If the suspension stands, the Dodgers would be off the hook for the balance of the contract.
If Bauer were willing to consider a settlement, he could have negotiated for some or all of the 111 games he has missed on leave to be counted as part of the settlement. Bauer instead is appealing, and if he loses, he will miss 435 games.
Bauer has not pitched for the Dodgers since June 28, the day before a San Diego woman accused him of sexual assault during two sexual encounters at his Pasadena home. In the interim, with Bauer on paid leave through the end of last season and the start of this one, a judge denied the woman’s request for a restraining order against him, and the Los Angeles County district attorney declined to file charges against him.
Under baseball’s sexual assault policy, Manfred is empowered to suspend a player for violating the policy even if he is not charged with a crime.
For instance, the judge in the restraining order hearing ruled that “the only evidence of anything which happened while [the woman] was unconscious was having been hit on the butt,” despite her allegations of other injuries sustained while unconscious during the two encounters last spring. The judge also said her injuries, as depicted in photographs, were “terrible,” even if she was “not ambiguous about wanting rough sex in the … first encounter and wanting rougher sex in the second encounter.”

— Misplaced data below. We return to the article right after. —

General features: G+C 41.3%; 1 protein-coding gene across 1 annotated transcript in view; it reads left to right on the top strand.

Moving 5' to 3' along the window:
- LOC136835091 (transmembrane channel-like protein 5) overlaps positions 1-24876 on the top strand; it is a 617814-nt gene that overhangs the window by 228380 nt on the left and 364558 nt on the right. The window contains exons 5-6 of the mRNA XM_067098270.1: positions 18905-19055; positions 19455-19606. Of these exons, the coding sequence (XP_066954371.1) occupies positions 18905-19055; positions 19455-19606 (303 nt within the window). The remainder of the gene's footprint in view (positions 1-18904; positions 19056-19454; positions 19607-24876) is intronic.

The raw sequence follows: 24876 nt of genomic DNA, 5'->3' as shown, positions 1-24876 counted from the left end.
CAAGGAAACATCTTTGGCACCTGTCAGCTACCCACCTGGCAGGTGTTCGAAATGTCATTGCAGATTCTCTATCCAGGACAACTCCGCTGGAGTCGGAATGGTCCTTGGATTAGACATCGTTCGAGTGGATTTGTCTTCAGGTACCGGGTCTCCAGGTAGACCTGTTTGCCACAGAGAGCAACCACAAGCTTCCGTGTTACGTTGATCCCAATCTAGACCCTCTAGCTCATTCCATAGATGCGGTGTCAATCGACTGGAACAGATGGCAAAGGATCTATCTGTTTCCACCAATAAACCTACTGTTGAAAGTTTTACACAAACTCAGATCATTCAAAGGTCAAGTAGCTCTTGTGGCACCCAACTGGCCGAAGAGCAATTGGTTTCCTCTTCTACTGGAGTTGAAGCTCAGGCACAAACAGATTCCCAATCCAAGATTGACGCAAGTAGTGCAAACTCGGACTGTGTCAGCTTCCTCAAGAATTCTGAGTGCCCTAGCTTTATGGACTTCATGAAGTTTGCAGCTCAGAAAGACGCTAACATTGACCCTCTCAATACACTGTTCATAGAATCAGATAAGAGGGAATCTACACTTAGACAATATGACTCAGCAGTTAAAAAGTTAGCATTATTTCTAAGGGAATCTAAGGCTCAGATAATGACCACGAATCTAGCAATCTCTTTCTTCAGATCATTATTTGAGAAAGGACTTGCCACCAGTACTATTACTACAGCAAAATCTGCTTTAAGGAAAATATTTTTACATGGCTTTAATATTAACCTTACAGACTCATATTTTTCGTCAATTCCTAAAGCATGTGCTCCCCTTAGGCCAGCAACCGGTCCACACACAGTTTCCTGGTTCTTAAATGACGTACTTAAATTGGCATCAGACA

The woman has provided medical records in which doctors diagnosed her with “assault by manual strangulation” and “acute head injury” following the second sexual encounter with Bauer. His legal team contested the accuracy of the medical assessment. Bauer has said that, when she left his home after each encounter, “She certainly did not look anything like the photos that were later attached to her family court declaration and circulated by her lawyers to the media.”
Although the district attorney said he could not prove any charges beyond a reasonable doubt, Manfred does not need to meet that standard and evaluated Bauer’s conduct against a league policy that defines a nonconsensual sexual act in part as “when a person uses force … or when the victim is … unconscious or legally incapable of consent.” The policy states that “a single incident of abusive behavior … may subject a player to discipline.”
Said Bauer: “I never assaulted her in any way, at any time.”
The judge in the restraining order hearing said the woman had been “materially misleading” in her written testimony to the court.
However, the judge April 4 denied Bauer’s demand for access to her cellphone records, which his attorneys said could have shown how the woman implemented “a plan to seek rough sex so she could later seek to profit.” Her attorneys, who previously had denied the woman had sought fame or profit, said the demand was simply a way to continue harassing the woman months after the restraining order had been denied.
On Monday, Bauer sued the woman, claiming she had set him up, filed a false police report, and then conducted a “malicious campaign” against him that included providing “altered and filtered” photographs of alleged injuries to the court and the media, leading him to lose “revenue and opportunities for revenue provided by his contracts and prospective contracts with sponsors and others.”
If the appeal holds, Bauer would receive about $41.5 million of his $102-million contract. Bauer could cite that loss in his suit against the woman.
Bauer also has sued Deadspin and the Athletic for defamation.